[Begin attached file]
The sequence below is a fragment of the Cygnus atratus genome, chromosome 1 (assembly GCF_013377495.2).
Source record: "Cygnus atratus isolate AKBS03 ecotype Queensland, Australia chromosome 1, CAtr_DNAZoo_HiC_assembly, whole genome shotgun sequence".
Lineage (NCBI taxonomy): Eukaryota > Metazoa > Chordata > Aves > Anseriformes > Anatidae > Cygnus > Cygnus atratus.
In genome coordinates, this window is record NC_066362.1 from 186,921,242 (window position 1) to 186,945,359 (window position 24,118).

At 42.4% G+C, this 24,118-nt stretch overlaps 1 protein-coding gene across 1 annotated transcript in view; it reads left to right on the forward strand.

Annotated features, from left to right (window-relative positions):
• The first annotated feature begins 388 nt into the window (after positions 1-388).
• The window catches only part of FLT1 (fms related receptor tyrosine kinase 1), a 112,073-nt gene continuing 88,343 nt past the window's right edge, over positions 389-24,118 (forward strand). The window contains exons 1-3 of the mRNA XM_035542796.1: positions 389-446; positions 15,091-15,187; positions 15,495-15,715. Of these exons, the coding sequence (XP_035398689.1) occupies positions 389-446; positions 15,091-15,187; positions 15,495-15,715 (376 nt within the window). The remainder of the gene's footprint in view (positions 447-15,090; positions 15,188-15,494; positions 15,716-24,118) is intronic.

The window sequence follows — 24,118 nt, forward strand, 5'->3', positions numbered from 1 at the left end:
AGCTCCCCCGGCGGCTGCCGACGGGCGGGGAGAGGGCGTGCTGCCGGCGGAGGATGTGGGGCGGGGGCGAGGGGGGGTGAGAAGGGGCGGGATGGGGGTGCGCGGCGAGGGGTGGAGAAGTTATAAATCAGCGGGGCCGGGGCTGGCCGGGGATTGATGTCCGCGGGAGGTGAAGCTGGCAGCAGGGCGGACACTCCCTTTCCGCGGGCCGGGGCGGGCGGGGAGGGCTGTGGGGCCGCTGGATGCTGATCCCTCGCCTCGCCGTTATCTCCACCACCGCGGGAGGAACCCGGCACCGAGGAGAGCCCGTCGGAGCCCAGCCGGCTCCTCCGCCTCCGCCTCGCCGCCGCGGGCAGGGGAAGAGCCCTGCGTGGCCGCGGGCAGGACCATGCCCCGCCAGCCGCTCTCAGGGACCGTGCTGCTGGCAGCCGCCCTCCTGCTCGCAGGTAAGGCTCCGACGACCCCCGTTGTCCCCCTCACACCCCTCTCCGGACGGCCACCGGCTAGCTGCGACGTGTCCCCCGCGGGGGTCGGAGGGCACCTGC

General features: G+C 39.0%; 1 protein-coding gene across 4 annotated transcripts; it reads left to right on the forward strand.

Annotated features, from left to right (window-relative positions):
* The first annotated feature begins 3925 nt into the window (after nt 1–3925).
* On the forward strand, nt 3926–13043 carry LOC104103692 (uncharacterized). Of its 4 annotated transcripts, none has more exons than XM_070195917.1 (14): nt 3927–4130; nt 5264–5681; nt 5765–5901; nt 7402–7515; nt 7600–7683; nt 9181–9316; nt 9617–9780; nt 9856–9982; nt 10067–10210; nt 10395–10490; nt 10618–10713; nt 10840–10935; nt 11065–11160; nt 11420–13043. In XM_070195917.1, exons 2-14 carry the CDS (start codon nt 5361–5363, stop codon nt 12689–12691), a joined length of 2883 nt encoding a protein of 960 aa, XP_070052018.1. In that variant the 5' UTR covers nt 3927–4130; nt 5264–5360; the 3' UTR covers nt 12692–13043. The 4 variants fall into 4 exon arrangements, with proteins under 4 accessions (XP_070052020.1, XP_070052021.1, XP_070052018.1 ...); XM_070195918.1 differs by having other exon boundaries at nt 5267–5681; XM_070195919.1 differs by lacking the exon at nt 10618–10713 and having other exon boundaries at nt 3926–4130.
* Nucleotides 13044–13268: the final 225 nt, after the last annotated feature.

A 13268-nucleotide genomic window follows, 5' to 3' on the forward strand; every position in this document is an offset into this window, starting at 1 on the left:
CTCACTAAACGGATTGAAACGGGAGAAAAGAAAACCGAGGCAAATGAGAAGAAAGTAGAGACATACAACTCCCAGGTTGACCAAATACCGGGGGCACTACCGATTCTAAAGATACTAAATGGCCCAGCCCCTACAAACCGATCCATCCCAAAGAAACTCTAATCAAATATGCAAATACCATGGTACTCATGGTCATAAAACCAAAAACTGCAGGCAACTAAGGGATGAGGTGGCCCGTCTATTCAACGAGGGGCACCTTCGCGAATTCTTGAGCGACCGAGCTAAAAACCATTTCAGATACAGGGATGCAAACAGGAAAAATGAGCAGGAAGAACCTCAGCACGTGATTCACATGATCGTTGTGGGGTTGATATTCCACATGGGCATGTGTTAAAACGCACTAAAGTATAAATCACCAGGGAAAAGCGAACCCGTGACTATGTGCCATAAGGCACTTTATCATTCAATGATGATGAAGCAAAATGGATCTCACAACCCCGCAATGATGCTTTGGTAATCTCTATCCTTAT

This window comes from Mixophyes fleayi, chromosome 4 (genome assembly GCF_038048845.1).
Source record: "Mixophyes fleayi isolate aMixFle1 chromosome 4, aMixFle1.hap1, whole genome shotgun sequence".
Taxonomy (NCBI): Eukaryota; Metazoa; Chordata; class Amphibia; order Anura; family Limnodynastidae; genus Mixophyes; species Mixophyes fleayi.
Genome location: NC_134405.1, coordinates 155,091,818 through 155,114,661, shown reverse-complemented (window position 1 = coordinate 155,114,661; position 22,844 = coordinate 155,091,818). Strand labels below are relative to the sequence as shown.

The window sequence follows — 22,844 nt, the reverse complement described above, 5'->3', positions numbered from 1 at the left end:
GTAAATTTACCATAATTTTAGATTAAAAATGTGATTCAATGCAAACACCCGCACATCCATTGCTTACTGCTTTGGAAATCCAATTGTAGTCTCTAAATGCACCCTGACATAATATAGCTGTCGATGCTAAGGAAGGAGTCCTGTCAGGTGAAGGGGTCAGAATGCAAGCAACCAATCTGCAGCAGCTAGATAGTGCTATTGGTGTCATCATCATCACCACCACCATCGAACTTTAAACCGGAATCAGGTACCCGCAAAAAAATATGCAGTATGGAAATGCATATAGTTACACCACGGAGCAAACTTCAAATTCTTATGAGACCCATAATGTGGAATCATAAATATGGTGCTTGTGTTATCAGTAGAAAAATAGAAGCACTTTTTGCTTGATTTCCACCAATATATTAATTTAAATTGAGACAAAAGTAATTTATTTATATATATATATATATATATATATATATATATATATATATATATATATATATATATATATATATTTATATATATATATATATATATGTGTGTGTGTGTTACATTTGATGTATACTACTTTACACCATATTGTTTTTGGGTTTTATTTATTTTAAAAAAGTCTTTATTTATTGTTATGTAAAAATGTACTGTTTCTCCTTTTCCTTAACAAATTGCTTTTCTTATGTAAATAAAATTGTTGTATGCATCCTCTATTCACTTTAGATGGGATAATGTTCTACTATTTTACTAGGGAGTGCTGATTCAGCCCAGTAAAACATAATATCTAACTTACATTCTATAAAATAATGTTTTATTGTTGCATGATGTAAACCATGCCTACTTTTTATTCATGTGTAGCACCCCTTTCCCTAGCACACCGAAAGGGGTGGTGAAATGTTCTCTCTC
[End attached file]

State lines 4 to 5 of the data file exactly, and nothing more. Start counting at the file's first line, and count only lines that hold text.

In genome coordinates, this window is record NC_066362.1 from 186,921,242 (window position 1) to 186,945,359 (window position 24,118).

At 42.4% G+C, this 24,118-nt stretch overlaps 1 protein-coding gene across 1 annotated transcript in view; it reads left to right on the forward strand.